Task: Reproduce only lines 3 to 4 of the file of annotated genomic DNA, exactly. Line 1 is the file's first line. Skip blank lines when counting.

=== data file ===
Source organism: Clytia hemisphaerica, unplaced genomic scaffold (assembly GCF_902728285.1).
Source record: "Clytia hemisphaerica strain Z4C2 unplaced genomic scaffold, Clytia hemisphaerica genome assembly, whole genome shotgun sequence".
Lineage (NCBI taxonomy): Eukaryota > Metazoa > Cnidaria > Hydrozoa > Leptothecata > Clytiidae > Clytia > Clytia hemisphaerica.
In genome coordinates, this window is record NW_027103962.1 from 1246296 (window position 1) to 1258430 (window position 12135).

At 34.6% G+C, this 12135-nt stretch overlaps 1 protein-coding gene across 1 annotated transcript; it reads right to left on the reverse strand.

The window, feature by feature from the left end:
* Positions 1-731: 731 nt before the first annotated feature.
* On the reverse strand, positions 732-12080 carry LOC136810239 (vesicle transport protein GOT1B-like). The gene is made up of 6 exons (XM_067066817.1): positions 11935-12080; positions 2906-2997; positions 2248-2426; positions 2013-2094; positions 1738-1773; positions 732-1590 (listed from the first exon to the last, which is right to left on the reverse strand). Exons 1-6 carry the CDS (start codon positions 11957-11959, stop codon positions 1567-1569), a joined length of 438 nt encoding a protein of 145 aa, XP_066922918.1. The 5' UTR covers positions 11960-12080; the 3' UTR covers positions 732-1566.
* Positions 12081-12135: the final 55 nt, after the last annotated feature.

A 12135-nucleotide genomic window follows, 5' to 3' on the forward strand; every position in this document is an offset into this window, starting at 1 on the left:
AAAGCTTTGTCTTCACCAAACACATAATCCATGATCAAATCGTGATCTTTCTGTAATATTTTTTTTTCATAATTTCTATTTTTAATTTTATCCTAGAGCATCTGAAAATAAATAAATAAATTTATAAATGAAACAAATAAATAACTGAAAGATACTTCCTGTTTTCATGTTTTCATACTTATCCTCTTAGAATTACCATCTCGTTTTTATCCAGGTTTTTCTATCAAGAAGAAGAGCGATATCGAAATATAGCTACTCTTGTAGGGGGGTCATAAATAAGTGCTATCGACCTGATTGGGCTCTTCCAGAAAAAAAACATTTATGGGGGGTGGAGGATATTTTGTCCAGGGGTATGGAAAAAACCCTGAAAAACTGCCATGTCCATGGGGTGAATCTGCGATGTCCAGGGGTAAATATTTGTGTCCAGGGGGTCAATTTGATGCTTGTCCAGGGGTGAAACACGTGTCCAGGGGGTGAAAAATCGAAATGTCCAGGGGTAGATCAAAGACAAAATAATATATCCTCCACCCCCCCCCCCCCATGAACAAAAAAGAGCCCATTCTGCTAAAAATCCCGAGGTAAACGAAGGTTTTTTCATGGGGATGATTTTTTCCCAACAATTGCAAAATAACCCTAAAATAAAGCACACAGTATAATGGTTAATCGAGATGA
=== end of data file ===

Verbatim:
Lineage (NCBI taxonomy): Eukaryota > Metazoa > Cnidaria > Hydrozoa > Leptothecata > Clytiidae > Clytia > Clytia hemisphaerica.
In genome coordinates, this window is record NW_027103962.1 from 1246296 (window position 1) to 1258430 (window position 12135).